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45 at 45: Brenda Lee’s Always On My Mind (No, really)

Brenda Lee’s legacy as the first woman to be inducted into both the Country Music and Rock & Roll Halls of Fame speaks for itself. Not to mention her many admirers include the likes of Dolly Parton, Elton John and Taylor Swift, who once described her as “the singer who mastered the sound of heartbreak so flawlessly that she made audiences not only identify with her but believe her.

As an 11-year-old, in 1956, she tore into Hank Williams’ Jambalaya (On The Bayou), showing off an already-polished blend of bubblegum sweetness and growling intensity that she’d channel into early hits like That’s All You Gotta Do and Dum Dum.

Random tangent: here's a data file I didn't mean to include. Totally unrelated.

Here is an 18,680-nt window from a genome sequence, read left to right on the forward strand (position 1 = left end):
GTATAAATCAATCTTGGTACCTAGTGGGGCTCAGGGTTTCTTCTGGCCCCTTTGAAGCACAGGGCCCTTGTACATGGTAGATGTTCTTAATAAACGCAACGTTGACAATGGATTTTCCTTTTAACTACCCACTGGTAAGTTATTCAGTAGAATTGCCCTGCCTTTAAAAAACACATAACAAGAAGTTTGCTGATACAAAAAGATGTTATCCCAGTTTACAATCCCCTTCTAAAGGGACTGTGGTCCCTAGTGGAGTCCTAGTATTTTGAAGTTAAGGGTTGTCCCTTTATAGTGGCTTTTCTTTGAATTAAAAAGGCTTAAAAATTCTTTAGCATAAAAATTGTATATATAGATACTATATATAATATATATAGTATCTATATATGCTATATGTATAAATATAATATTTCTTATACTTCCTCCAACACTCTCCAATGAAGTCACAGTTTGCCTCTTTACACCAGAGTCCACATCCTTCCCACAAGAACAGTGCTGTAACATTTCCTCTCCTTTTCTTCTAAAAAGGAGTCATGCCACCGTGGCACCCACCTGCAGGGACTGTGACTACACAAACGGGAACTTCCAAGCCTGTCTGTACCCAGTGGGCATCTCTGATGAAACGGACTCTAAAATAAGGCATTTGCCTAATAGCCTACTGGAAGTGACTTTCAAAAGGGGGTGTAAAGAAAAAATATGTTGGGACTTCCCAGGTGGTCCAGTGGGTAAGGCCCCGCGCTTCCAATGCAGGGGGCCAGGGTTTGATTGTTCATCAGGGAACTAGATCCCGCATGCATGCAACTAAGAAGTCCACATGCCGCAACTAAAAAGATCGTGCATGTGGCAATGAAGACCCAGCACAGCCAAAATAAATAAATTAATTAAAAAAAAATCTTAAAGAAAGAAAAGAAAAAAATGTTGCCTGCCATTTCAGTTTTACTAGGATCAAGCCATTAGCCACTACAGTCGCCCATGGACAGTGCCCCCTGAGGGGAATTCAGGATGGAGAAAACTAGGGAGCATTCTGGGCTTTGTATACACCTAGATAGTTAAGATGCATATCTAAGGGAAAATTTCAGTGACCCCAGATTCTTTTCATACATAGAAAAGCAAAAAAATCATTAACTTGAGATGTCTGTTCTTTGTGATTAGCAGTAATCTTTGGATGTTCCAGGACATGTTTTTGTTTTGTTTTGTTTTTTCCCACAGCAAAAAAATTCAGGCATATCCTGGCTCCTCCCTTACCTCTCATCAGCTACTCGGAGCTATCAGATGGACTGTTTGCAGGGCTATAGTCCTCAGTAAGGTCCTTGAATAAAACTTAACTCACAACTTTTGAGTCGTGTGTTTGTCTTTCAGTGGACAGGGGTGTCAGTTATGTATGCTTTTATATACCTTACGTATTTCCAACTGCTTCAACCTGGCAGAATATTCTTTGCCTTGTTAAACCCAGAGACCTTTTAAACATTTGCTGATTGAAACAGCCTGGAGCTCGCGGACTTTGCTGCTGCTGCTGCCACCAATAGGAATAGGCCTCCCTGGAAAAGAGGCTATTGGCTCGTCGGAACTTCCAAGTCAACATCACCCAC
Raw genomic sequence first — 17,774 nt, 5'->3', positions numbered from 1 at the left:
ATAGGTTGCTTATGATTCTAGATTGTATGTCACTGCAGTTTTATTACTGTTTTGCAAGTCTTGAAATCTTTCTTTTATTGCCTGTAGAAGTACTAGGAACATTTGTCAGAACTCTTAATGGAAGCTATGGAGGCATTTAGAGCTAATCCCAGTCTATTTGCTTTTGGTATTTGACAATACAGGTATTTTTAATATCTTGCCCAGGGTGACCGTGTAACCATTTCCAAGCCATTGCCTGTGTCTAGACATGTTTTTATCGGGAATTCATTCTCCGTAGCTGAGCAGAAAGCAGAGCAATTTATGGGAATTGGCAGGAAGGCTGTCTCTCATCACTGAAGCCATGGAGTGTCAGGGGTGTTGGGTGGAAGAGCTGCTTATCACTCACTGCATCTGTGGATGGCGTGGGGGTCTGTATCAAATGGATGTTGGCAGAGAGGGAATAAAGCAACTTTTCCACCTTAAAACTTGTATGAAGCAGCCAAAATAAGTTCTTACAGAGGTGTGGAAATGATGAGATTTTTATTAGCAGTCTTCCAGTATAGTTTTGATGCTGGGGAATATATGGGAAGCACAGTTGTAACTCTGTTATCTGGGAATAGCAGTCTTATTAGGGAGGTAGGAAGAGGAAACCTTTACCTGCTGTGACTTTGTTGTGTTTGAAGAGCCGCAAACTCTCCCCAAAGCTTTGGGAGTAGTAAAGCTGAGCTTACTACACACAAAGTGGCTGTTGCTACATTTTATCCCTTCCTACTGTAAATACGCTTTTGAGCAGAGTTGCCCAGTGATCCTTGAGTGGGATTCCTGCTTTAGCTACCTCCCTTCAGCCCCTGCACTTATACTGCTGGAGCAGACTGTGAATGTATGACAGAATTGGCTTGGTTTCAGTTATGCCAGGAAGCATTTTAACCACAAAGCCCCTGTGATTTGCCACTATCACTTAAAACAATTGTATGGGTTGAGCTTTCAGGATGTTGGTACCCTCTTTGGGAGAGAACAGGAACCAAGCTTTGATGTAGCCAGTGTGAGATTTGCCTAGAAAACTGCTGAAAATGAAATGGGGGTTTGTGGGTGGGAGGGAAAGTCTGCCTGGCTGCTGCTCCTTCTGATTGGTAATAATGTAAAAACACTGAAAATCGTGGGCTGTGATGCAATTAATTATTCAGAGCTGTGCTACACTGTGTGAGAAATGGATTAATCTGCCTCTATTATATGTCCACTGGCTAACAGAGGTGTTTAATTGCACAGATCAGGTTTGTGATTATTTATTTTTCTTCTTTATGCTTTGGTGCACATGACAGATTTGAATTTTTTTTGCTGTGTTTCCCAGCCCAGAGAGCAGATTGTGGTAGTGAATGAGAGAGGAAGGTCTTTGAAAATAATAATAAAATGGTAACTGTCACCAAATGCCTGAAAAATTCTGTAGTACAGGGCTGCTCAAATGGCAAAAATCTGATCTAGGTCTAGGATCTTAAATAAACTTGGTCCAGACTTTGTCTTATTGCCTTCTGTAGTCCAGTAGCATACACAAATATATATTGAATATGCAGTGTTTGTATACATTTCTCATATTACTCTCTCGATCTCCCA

Her deep songbook is a testament to the stunning versatility of her voice, which adapted perfectly to the ubiquitous holiday cheer of Rockin’ Around the Christmas Tree, the soul-deep ache of Emotions, and the raw regret of Always On My Mind. 

Lest we forget, Lee’s melancholy Memphis take was the first recorded version of the song in early 1972, with Gwen Macrae’s and Elvis Presley’s swiftly following that year.

A decade later, Willie Nelson took the song back to its stark country origins, while its biggest success took it furthest away, with a souped-up synth-pop reimagining by British electro-dup the Pet Shop Boys topping the charts in seven countries.

Steve Pafford

45 at 33: Pet Shop Boys’ Always On My Mind is here

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